This winter the Palace Museum hosts a special event – The Royal Festival of Light – Labyrinth of Light, and several hundred meters of spectacular illuminations of buildings – a view that waits for visitors around the palace and gardens in Wilanów.

fot. Sabina Chyla

fot. Sabina Chyla

Every day (till the end of March 2013) as soon as it gets dark, thousands of lamps are lit on the palace facade, collegiate St. Anna church, the main gate of the building and the adjacent townhall.

fot. Sabina Chyla

fot. Sabina Chyla

All photographs: courtesy of Sabina Chyla > http://websta.me/n/sabi.sabinachyla

In the garden, at the Palace Orangery, Labyrinth of Light lights up (an area of ​​800 sq. m) which is the highlight of the festival as well as the visual mapping on the facade of the palace and the church (see the film below).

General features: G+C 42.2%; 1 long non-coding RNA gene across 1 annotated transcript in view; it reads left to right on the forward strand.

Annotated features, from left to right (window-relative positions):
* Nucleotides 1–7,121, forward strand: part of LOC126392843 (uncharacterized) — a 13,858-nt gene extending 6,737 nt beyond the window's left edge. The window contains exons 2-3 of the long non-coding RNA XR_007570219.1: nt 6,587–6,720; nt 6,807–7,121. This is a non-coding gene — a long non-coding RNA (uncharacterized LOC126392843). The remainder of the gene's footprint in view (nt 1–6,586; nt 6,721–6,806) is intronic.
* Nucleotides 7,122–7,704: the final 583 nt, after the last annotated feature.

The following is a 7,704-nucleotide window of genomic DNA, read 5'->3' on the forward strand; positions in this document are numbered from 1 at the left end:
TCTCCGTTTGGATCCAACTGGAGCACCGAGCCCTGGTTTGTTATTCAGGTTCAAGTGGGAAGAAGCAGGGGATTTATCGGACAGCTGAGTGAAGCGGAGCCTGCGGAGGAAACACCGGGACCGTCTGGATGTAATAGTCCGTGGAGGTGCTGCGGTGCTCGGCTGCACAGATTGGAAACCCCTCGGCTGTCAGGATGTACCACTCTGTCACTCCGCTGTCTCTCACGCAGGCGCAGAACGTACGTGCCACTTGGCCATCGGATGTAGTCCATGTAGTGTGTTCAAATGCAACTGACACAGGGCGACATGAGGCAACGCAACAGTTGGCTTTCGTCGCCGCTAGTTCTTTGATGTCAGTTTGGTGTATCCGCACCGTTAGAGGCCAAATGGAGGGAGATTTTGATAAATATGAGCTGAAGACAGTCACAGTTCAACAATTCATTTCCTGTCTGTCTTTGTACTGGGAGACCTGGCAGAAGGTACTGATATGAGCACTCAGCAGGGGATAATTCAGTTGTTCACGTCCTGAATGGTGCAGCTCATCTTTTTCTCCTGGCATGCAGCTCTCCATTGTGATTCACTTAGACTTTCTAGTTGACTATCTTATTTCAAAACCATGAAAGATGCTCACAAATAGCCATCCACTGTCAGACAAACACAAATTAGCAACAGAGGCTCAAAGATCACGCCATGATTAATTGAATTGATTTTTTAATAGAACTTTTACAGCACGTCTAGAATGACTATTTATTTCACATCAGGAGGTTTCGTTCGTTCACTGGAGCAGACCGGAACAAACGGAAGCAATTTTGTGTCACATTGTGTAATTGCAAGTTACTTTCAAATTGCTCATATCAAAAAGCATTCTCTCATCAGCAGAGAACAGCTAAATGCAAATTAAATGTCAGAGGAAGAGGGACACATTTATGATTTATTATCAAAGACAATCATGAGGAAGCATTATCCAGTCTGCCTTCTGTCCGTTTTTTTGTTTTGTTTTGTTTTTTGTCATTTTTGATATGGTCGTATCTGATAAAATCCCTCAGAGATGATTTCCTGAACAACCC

1940-1944

17 September 1939

Sep. 17, 1939 - Warsaw Castle clock tower at fire

Sep. 17, 1939 – Warsaw Castle clock tower at fire

73 years ago at the beginning of WW2 and during the second week of the defending battle of Warsaw – on Sep. 17, 1939 – the Royal Castle of Warsaw was for the first time hit by a German missile….  the clock on top of the Sigismundus Tower stopped at 11.15 a.m.  The Royal Castle was not a military object, it was however the important symbol of the Polish State – once the official residence of the Polish Kings and the longest permanent seat of the Polish Parliament Houses, just before the WW2 – the official Residence of the President of the Republic of Poland.